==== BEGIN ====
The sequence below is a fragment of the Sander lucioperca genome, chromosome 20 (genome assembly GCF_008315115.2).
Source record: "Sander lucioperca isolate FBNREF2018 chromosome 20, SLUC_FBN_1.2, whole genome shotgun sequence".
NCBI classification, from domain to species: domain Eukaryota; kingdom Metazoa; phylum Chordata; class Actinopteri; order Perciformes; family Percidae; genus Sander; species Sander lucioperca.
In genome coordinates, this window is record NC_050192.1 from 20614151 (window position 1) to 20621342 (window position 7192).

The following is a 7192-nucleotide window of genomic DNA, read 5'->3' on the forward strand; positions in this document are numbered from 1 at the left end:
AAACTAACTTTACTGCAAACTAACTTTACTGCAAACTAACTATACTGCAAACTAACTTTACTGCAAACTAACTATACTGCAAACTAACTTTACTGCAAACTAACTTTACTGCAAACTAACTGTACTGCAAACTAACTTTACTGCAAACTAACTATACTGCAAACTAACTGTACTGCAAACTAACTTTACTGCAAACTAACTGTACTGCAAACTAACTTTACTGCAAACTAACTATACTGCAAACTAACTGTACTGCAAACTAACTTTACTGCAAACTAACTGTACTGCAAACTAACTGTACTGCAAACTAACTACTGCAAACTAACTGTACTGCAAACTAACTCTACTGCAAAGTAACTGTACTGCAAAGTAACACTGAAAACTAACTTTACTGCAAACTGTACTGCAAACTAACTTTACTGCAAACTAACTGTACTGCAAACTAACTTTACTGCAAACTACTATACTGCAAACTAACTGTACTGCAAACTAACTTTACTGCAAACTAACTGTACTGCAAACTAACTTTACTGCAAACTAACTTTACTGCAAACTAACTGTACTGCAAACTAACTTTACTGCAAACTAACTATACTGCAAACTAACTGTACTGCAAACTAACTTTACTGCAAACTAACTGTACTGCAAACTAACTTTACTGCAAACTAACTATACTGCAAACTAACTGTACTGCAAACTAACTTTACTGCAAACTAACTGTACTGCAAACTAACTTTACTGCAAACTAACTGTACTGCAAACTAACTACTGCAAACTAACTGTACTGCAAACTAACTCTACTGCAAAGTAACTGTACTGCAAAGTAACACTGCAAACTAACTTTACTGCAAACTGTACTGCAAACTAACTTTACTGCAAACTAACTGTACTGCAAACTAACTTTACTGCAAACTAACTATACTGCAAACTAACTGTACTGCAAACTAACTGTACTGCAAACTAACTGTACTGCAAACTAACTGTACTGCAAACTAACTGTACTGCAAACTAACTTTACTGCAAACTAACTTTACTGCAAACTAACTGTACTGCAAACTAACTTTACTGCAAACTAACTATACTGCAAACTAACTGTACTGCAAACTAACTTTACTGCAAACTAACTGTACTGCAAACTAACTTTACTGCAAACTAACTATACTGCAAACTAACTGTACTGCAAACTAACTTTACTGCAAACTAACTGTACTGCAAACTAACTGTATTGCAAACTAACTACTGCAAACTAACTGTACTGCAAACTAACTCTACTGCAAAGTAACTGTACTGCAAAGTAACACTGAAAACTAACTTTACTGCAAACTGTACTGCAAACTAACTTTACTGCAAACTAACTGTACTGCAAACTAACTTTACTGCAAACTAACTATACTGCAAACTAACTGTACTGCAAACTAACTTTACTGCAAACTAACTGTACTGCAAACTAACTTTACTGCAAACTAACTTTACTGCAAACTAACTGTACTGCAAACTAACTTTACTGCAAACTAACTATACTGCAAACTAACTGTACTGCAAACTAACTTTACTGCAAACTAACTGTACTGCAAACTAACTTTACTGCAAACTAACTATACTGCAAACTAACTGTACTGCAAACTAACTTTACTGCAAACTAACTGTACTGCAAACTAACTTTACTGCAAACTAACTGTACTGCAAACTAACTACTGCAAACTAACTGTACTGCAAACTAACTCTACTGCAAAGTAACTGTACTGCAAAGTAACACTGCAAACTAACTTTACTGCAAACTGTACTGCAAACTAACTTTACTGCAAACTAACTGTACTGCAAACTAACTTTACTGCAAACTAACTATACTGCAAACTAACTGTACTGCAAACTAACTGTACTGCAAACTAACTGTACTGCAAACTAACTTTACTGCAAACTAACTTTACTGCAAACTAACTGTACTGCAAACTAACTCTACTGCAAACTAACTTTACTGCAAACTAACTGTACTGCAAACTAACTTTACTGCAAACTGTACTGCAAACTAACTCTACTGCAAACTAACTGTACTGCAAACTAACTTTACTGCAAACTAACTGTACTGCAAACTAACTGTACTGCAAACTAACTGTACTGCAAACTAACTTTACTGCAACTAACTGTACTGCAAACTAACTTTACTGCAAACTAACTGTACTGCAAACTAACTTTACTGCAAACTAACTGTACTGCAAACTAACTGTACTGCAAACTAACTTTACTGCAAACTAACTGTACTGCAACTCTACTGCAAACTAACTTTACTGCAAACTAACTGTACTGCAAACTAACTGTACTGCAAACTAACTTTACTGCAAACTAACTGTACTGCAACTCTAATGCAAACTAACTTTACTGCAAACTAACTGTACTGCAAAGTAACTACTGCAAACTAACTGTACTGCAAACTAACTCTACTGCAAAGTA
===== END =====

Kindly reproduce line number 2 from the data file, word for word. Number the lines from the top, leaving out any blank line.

Source record: "Sander lucioperca isolate FBNREF2018 chromosome 20, SLUC_FBN_1.2, whole genome shotgun sequence".